I appreciated the dichotomy that Sen established between the “override” or “coercive” and the “collaborative” approach to institutional population control. I felt that the two perspectives or methodologies should be examined as extreme opposites on a spectrum and that actual plans or legislative efforts by governing bodies should be evaluated for where they lay in respect to the two. Either extreme is flawed, and neither is so definitively effective as to universally accept it, which Sen does acknowledge, all the while heavily advocating efforts that tend towards the “collaborative” end.
Population control is a great issue with which to examine the power of institutional control and intervention. Sen articulates the flaws of “coercive” methods as limiting fundamental freedoms and creating social imbalance in respect to sex proportion and infant mortality. She also questions its effectiveness as cases of its implementation, like in China, have also coincided with “collaborative” approaches. I felt that her argument against “coercive” restrictions was about the consequences of the system not a direct commentary on its effectiveness. The abstract (though certainly valuable) consequences do have limits though. At some point, should the population growth and subsequent negative consequences become so great, the justification for infringing on individual freedom becomes stronger. Questions arise over where to draw the line between protecting quality of life and protecting reproductive freedom.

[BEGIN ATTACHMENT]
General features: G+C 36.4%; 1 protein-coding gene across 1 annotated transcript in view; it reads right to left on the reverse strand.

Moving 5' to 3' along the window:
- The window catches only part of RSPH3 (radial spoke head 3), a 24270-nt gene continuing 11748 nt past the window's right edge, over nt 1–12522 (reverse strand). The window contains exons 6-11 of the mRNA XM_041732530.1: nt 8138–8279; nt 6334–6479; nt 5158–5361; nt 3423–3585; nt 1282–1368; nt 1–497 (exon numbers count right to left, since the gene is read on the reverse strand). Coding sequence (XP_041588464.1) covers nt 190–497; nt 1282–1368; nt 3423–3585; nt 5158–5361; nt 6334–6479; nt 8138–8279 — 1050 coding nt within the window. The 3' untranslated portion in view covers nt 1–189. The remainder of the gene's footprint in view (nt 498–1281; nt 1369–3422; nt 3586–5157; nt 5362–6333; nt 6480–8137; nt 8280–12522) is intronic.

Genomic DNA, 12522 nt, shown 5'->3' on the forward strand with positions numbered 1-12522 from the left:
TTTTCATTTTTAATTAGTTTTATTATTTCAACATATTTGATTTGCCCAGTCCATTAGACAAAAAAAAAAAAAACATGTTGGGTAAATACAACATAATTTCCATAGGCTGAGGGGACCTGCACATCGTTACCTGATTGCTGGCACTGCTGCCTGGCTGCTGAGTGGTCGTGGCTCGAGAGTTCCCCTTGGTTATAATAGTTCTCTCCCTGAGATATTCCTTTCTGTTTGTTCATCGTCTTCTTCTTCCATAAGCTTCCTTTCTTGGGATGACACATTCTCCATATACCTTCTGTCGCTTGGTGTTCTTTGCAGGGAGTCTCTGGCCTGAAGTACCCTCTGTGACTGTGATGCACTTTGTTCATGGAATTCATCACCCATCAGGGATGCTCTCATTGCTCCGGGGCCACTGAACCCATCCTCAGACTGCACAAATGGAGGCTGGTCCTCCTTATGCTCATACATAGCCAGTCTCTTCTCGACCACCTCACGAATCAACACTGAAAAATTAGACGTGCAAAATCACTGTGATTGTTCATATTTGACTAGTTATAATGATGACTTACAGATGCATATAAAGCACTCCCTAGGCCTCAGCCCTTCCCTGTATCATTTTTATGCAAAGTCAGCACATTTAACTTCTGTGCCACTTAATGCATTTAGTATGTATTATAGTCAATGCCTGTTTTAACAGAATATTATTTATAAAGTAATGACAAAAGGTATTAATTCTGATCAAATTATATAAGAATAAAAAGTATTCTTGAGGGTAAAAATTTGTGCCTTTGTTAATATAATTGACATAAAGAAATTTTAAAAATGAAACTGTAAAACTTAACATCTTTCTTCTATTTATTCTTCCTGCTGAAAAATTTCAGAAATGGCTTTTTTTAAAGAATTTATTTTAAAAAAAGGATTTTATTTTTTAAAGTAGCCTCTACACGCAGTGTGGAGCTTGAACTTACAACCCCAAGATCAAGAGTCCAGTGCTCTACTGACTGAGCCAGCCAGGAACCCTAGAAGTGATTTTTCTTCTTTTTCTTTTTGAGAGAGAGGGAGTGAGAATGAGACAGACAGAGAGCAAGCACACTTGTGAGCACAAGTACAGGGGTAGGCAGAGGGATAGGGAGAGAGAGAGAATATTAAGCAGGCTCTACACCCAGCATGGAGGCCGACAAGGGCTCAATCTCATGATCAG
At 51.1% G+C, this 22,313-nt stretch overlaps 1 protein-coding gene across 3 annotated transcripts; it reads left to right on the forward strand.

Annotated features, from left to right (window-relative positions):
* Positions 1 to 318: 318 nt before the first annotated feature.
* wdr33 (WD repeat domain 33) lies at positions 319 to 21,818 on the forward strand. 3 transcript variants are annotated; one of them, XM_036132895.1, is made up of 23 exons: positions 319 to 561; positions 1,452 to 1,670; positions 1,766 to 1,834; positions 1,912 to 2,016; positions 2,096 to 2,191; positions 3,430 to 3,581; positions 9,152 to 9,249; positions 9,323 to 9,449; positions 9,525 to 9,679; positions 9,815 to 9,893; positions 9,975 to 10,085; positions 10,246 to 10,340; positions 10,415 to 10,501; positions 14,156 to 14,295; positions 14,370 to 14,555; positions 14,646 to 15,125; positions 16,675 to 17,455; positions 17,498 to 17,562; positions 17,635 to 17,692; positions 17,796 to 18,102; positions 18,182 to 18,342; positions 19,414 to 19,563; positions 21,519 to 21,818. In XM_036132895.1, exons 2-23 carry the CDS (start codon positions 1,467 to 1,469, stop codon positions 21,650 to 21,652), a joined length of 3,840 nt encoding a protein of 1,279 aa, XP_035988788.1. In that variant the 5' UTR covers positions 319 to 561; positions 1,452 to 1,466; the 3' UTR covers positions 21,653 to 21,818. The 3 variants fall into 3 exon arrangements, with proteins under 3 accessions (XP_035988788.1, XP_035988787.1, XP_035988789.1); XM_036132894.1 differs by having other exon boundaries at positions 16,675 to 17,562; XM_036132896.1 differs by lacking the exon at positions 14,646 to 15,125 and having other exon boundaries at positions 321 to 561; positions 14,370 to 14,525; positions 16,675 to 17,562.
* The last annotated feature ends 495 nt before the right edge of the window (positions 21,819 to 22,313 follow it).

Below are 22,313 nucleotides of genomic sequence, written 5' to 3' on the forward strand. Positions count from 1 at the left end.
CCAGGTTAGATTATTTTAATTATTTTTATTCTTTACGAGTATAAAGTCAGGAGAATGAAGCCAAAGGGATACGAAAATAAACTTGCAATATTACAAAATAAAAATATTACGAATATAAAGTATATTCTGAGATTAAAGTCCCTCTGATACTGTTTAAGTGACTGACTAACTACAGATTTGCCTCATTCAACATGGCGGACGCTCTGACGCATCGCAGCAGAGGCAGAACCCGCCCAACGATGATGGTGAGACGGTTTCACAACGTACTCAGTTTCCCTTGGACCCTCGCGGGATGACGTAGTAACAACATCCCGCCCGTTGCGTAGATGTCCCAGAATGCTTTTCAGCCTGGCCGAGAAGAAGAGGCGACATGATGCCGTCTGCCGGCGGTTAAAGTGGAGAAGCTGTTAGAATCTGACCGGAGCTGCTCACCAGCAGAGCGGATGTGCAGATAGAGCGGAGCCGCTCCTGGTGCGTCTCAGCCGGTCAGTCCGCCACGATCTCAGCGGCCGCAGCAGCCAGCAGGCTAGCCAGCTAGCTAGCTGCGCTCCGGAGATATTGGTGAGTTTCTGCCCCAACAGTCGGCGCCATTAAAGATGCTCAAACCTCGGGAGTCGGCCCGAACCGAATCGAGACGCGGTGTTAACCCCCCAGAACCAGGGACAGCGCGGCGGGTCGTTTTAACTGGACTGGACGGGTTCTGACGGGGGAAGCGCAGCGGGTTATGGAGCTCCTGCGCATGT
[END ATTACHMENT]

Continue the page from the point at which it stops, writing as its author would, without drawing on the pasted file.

I also was interested in thinking about the environmental implications of population growth. Institutional control over population, whether “coercive” or “collaborative” happens (or doesn’t) within a country, yet the population of the world on whole affects every citizen of the planet. I could envision a situation where the population of one country grows to a problematic size leading to regional immigration crises and a disproportionate environmental impact, at which point other countries would have valid complaints against the country and may even try and intervene out of self-preservation. The efficacy of one nation’s growth management has global impacts.
At risk of sounding a bit paranoid, an institution is likely aware of the further consequences of improved education and the self-empowerment for women that comes with their ability to fully self-regulate reproduction. The positive benefits for a governing body include less population growth and less poverty. However, with education and knowledge comes the independence and self-worth that leads to revolution and social uprising. In an ideal world where a governing body genuinely had the best interests of its population in mind, a “collaborative” method would bring improvement for a society but I have to question the likelihood of such a system being implemented in countries plagued with governmental corruption.